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We asked ourselves, "What are the main challenges faced by private midwifery practice in Victoria?"
We agreed that:
- Midwives need to be able to practise midwifery, whether we are self-employed, or not. Current State and Federal processes have continued to marginalise the private practice midwife, unfairly restricting our scope, and preventing us from attending women who give birth in hospital. Women in our care who give birth at home are discriminated against in that they are not eligible for the Medicare rebate for 'management of confinement' [Medicare Item Number 82120 (and 82125)]. These item numbers apply only when women are attended in hospital by a midwife who has been awarded visiting access to practise midwifery privately in that hospital. No Victorian hospital has yet awarded visiting access to a midwife.
- The National Health (Collaborative arrangements for midwives) Determination 2010 (Collaboration Determination) is unworkable, and needs to be deleted from the law. This piece of legislation requires midwives to obtain an arrangement signed by a suitably qualified doctor, for each woman receiving midwifery services, in order for the woman to receive Medicare rebate. This requirement does not protect the public interest: rather, it sets up systems that are often difficult for the pregnant woman who is seeking private midwifery services.
This sort of problem is not unique to Australia. People who are aware in international midwifery issues will know that midwives in the UK, Ireland, and Hungary, are also fighting to retain their right to practise midwifery privately. Women in New Zealand, Canada, and the Netherlands, by contrast, have access to midwives who practise autonomously in their communities, both home and hospital, under public funding that covers the cost of the midwifery services.
Discussion on a woman's rights, under human rights laws and charters, has increased with reference to our European colleagues, such as Agnes Gereb.
In this regard, is it better to argue for the midwife's right to work as a midwife, or for the woman's right to access the services of a midwife? This is the question I put to a lawyer who practises in human rights, and the response was:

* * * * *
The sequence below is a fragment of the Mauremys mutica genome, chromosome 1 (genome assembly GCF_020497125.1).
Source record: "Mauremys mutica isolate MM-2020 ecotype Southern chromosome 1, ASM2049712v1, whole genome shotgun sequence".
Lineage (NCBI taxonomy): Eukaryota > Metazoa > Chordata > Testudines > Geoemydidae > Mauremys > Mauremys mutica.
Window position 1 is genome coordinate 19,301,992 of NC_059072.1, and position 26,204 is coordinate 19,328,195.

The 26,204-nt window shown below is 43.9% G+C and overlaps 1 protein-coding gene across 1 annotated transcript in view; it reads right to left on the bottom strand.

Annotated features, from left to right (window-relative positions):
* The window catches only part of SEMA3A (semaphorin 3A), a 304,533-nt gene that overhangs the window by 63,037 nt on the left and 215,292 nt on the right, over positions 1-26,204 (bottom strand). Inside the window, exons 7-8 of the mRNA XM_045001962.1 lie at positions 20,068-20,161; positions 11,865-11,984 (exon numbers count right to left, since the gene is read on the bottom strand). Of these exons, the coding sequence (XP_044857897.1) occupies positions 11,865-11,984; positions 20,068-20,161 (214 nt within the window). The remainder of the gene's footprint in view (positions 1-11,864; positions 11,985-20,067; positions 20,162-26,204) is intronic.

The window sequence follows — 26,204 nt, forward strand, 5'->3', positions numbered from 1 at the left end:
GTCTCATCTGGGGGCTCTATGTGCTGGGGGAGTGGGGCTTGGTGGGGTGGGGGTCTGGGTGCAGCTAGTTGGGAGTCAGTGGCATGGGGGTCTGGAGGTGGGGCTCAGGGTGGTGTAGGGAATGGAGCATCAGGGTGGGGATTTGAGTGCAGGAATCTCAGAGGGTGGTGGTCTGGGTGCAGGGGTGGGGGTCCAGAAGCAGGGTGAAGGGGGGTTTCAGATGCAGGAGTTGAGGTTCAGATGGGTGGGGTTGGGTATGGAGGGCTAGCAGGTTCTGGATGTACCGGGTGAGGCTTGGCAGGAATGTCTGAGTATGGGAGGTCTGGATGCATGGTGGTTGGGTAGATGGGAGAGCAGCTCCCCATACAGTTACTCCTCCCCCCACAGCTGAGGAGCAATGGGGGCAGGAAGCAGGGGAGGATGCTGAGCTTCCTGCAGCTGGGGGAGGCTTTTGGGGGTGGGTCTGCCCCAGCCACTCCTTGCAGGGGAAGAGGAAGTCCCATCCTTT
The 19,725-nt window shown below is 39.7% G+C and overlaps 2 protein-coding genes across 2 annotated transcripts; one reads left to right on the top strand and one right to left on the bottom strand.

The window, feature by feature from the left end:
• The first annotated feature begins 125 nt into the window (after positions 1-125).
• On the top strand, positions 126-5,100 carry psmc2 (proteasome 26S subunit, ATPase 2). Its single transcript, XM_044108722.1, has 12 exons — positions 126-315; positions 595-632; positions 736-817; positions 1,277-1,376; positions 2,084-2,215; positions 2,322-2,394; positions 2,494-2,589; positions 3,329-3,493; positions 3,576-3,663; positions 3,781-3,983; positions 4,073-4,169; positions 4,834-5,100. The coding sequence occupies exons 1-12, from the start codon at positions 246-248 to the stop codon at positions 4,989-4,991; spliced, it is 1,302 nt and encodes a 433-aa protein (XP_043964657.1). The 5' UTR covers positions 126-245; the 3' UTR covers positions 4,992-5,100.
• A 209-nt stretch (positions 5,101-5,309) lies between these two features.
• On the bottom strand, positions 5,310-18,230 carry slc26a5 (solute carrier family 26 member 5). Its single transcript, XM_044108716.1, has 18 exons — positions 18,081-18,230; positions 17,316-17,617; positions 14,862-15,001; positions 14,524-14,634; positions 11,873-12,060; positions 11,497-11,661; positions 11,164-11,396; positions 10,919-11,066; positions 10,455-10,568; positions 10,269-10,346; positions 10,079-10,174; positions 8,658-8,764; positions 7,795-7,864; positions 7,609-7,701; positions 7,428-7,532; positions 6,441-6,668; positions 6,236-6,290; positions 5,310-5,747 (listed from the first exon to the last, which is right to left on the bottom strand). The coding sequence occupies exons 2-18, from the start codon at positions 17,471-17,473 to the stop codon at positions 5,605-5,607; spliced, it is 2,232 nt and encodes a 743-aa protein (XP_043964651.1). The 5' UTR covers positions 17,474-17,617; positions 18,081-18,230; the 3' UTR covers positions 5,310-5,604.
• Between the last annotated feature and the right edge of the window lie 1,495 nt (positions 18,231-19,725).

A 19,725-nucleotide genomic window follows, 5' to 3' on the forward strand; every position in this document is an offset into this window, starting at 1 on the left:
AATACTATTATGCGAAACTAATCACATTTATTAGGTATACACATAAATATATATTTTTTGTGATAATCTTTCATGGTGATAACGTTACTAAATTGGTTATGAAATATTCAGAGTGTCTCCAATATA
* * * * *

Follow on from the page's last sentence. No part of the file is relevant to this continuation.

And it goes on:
Human rights law is focused on the woman. BUT, the rights of the woman encompass the availability of good quality services and choices, and restrictions on midwives such as the inability to get insurance and the inability to work in the system directly affect the rights of the woman so although you have to make an extra step in the argument, you can still make improvements for midwives via the rights of women.
What, then, is so special about the midwife who practises privately? Don't women in Victoria have enough access to midwifery through the public and private hospital system? Why should a small group of midwives who work outside the mainstream system be listened to?
This discussion could go on and on ...!
In essence, the small professional group which MiPP represents is a front-runner in promoting excellence in midwifery practice in this State, and nationally. Although small, we are not a trivial fringe group that could be ignored. We insist that in using our qualification, 'midwife', to the best standards of professional practice, we are promotion health and well being in the mothers and children in our care. We are using contemporary evidence to lead the midwifery profession.
We are not content to work exclusively in the homebirth sector. A midwife is 'with-woman'; not 'with-setting-for-birth'. Homebirth is not an outcome; it's a setting that is decided on as a woman proceeds in spontaneous unmedicated labour.
By insisting on a fair deal for midwives, we are opening the way for better maternity care options, and better outcomes, for mothers and their babies. That's win-win, and surely it's the woman's and baby's right.